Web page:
You have to know that presentation of your solution does not take place on the first meeting with a prospect. It needs to follow a detailed interview that provides you with specific data essential to evaluate a problem and prepare good value proposal.
I – PRESENT YOUR OFFER FROM CUSTOMER’S POINT OF VIEW.
To describe your proposal from consumer’s point of view in interesting and respective way you need concrete information.
- Devote some time and effort to get to know your customer, his style, his business his likes and dislikes. It will give you a hint how to present your proposal – keep it formal or more casual, focus on main function or show more available extras, play with visuals or opt for more number data?
- Find out what his core values are and tailor your proposal with main focus on them. Make it a frame of your presentation and keep on refering to them.
- Stay aware of your client’s limits – his budget, resources and deadlines. Make sure he is ready to pay for proposed solution. He needs to fully understand the way it will meet his needs and here starts your challange.
- Do not pass to your customer all your knowledge about the product – they are interested only in information directly connected with their wants or limitations (budget, for example). If consumer is interested in more detailed information – they will certainly asked for them.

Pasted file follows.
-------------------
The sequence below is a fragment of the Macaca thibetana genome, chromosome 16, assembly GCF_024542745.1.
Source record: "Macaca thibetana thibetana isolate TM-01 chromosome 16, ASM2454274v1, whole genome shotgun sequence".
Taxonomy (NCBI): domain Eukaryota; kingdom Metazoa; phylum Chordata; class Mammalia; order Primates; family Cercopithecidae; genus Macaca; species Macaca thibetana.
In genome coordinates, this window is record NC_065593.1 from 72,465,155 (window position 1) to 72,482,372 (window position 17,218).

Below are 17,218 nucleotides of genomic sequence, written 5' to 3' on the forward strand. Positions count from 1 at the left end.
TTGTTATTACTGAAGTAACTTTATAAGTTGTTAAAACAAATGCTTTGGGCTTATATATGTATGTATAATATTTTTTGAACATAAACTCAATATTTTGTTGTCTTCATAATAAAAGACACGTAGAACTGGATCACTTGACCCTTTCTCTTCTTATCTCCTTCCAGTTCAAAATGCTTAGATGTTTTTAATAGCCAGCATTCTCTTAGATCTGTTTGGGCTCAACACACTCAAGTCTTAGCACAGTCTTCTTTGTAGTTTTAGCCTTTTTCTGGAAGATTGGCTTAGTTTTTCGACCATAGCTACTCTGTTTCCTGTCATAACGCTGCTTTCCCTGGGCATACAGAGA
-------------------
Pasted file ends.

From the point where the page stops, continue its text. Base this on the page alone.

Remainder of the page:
- Try to use wording that underline your product’s utility and other benefits important for a client, for example: “You can achieve…”, “It enables you to…”, “It provides you with…” Try to limit expressions like: “my company…”, “this product…”, “our offer…”.
GET THE RIGHT PERSPECTIVE!
II – WATCH YOUR LANGUAGE – MAKE IT UNDERSTANDABLE AND RELEVANT TO YOUR CLIENT.
It happens very rarely that majority of your customers represent same industry as you and capably use specialized vocabulary and professional jargon. Naturally, it is not out of question that you client has wide knowledge about your business and type of product that your offer. Point for you! In this case it is way easier to define client’s specific expectations and requirements in relation to your proposal. However, it is more likely that consumer is not familiar with the industry but they are interested in particular products (or they need them). In this situation your job is to make your proposal more clear and accessible for ordinary Mr. Smith: